The Descent of Kukulkán

El Castillo in Chichen Itza served as a temple to Kukulkan. During the spring and fall equinoxes the shadow cast by the angle of the sun and edges of the nine steps of the pyramid combined with the northern stairway and the stone serpent head carvings create the illusion of a massive serpent descending the pyramid.

Kukulkan (“Plumed Serpent“, “Feathered Serpent“) is the name of a Maya snake deity that also serves to designate historical persons. The depiction of the feathered serpent deity is present in other cultures of Mesoamerica. Kukulkan is closely related to the god Q’uq’umatz of the K’iche’ Maya and to Quetzalcoatl of the Aztecs. Little is known of the mythology of this pre-Columbian deity.

Although heavily Mexicanised, Kukulkan has his origins among the Maya of the Classic Period, when he was known as Waxaklahun Ubah Kan, the War Serpent, and he has been identified as the Postclassic version of the Vision Serpent of Classic Maya art.

1280px-chichenitzaequinoxThe cult of Kukulkan/Quetzalcoatl was the first Mesoamerican religion to transcend the old Classic Period linguistic and ethnic divisions. This cult facilitated communication and peaceful trade among peoples of many different social and ethnic backgrounds. Although the cult was originally centred on the ancient city of Chichén Itzá in the modern Mexican state of Yucatán, it spread as far as the Guatemalan highlands.

In Yucatán, references to the deity Kukulkan are confused by references to a named individual who bore the name of the god. Because of this, the distinction between the two has become blurred. This individual appears to have been a ruler or priest at Chichen Itza, who first appeared around the 10th century. Although Kukulkan was mentioned as a historical person by Maya writers of the 16th century, the earlier 9th-century texts at Chichen Itza never identified him as human and artistic representations depicted him as a Vision Serpent entwined around the figures of nobles. At Chichen Itza, Kukulkan is also depicted presiding over sacrifice scenes.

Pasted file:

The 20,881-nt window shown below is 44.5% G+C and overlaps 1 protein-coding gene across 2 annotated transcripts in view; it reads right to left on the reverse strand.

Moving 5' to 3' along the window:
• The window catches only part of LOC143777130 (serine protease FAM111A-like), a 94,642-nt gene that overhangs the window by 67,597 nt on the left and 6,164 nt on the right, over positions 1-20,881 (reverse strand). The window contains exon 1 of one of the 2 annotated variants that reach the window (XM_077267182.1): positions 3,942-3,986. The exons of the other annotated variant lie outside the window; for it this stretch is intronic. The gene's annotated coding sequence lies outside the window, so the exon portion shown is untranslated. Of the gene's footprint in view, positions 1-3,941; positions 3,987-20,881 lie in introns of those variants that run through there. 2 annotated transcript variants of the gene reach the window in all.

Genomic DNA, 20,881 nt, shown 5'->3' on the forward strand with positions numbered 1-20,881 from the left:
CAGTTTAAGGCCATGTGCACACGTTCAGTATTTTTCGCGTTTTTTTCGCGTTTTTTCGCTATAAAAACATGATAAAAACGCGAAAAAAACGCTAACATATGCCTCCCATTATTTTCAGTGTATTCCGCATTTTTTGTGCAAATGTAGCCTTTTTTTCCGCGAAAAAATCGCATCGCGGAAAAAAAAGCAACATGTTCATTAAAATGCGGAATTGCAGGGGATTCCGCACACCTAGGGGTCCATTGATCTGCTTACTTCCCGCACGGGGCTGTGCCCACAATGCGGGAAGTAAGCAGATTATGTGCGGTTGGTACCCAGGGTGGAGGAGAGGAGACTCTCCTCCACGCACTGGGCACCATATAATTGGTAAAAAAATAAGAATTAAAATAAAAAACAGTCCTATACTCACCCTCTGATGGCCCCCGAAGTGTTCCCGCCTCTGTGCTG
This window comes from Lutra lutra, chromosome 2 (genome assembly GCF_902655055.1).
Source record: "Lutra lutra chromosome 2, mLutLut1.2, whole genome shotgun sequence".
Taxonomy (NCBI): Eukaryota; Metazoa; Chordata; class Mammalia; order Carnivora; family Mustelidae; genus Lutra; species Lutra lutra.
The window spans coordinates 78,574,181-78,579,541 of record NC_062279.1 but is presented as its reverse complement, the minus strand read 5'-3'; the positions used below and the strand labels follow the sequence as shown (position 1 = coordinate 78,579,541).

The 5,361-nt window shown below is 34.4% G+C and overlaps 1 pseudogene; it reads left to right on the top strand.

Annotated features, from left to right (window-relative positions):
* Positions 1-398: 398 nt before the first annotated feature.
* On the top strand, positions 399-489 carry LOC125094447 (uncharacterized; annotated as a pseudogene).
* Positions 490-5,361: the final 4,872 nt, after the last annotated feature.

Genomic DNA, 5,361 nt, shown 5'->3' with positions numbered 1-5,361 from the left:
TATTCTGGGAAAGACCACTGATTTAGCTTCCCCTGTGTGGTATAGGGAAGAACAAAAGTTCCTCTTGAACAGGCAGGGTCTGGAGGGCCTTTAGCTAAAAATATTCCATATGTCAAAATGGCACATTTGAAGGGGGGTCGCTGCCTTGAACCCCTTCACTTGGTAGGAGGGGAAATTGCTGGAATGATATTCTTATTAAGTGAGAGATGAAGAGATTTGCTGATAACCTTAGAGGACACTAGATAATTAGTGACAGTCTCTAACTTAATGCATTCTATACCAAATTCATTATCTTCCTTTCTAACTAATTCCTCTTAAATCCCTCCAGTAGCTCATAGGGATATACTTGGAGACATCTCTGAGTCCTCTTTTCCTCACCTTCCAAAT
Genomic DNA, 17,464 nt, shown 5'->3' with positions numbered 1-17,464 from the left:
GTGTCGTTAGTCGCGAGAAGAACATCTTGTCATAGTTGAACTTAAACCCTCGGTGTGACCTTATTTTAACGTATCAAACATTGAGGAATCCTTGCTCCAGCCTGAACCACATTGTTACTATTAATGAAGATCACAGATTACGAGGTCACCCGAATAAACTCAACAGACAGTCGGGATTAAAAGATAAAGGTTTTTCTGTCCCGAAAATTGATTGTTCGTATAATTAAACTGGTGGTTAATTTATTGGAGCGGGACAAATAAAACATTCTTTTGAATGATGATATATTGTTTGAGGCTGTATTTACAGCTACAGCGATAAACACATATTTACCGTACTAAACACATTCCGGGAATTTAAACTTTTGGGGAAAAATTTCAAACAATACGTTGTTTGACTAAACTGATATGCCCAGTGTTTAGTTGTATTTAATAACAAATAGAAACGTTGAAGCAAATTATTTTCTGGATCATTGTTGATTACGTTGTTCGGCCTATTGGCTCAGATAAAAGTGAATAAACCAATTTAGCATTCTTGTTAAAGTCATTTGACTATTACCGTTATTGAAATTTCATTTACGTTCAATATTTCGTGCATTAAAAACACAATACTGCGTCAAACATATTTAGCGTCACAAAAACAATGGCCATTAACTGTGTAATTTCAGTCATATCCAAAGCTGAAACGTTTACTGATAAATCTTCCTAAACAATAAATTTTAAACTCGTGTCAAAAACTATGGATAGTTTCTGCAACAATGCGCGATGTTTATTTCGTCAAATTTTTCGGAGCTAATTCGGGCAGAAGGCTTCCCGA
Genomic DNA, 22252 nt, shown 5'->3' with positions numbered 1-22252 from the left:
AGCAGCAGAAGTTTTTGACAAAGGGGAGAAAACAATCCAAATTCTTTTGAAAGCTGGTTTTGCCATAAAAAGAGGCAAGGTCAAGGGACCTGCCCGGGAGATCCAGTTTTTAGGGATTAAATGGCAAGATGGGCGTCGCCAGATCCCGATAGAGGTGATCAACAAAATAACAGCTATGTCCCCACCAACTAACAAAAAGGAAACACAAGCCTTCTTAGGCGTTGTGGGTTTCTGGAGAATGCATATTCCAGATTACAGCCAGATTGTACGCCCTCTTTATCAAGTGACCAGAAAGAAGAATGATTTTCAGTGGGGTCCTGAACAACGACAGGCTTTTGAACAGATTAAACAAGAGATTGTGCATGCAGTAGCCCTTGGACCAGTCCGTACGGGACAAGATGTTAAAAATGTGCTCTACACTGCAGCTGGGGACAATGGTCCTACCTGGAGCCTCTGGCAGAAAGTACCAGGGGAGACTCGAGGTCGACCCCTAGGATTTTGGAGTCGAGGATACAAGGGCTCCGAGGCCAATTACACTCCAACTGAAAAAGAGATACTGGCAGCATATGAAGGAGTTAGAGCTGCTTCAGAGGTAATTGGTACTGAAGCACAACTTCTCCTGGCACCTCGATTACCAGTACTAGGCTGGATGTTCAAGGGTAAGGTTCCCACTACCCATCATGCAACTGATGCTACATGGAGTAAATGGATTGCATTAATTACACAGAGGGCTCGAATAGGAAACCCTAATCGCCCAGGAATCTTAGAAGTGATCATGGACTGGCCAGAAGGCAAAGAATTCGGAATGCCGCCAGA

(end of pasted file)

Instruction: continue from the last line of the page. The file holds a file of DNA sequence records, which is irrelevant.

Sizeable temples to Kukulkan are found at archaeological sites throughout the north of the Yucatán Peninsula, such as Chichen Itza, Uxmal and Mayapan. Edited from Wiki

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One Response to The Descent of Kukulkán

  1. alfy says:

    Congratulations, Jim, on finding the appropriate clip; I had every confidence in you. However, having viewed it five times, I find it spectacularly underwhelming. I thought we were supposed to see changing shadows which looked like a giant snake descending the pyramid, sufficient to scare several shades of sh**t out of the poor benighted natives. Instead, it is so bland as to fail to distract them from watching lice crawl over the pet dog

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